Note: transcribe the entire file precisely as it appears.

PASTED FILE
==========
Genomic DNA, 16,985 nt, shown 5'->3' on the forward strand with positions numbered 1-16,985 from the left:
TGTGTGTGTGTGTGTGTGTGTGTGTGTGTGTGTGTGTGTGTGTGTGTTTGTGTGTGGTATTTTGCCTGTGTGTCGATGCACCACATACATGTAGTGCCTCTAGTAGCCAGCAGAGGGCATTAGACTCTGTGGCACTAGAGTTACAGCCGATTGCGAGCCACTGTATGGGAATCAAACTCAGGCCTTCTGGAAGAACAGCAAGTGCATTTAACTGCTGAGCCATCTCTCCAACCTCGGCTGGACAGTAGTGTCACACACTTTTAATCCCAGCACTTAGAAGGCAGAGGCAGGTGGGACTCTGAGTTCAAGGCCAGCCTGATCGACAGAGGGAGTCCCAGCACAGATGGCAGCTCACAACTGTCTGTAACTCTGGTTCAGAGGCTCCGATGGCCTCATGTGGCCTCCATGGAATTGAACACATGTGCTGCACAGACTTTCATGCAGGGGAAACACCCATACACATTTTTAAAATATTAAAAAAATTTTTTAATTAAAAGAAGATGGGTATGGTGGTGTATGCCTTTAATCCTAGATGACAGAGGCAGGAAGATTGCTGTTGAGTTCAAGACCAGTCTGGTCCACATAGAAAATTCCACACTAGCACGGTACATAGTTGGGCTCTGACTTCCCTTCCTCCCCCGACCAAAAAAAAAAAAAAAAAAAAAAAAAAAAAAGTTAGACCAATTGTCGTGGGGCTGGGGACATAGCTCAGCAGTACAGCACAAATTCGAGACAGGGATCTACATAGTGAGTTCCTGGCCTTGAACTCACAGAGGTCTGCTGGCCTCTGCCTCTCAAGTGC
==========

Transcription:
Genomic DNA, 16,985 nt, shown 5'->3' on the forward strand with positions numbered 1-16,985 from the left:
TGTGTGTGTGTGTGTGTGTGTGTGTGTGTGTGTGTGTGTGTGTGTGTTTGTGTGTGGTATTTTGCCTGTGTGTCGATGCACCACATACATGTAGTGCCTCTAGTAGCCAGCAGAGGGCATTAGACTCTGTGGCACTAGAGTTACAGCCGATTGCGAGCCACTGTATGGGAATCAAACTCAGGCCTTCTGGAAGAACAGCAAGTGCATTTAACTGCTGAGCCATCTCTCCAACCTCGGCTGGACAGTAGTGTCACACACTTTTAATCCCAGCACTTAGAAGGCAGAGGCAGGTGGGACTCTGAGTTCAAGGCCAGCCTGATCGACAGAGGGAGTCCCAGCACAGATGGCAGCTCACAACTGTCTGTAACTCTGGTTCAGAGGCTCCGATGGCCTCATGTGGCCTCCATGGAATTGAACACATGTGCTGCACAGACTTTCATGCAGGGGAAACACCCATACACATTTTTAAAATATTAAAAAAATTTTTTAATTAAAAGAAGATGGGTATGGTGGTGTATGCCTTTAATCCTAGATGACAGAGGCAGGAAGATTGCTGTTGAGTTCAAGACCAGTCTGGTCCACATAGAAAATTCCACACTAGCACGGTACATAGTTGGGCTCTGACTTCCCTTCCTCCCCCGACCAAAAAAAAAAAAAAAAAAAAAAAAAAAAAAGTTAGACCAATTGTCGTGGGGCTGGGGACATAGCTCAGCAGTACAGCACAAATTCGAGACAGGGATCTACATAGTGAGTTCCTGGCCTTGAACTCACAGAGGTCTGCTGGCCTCTGCCTCTCAAGTGC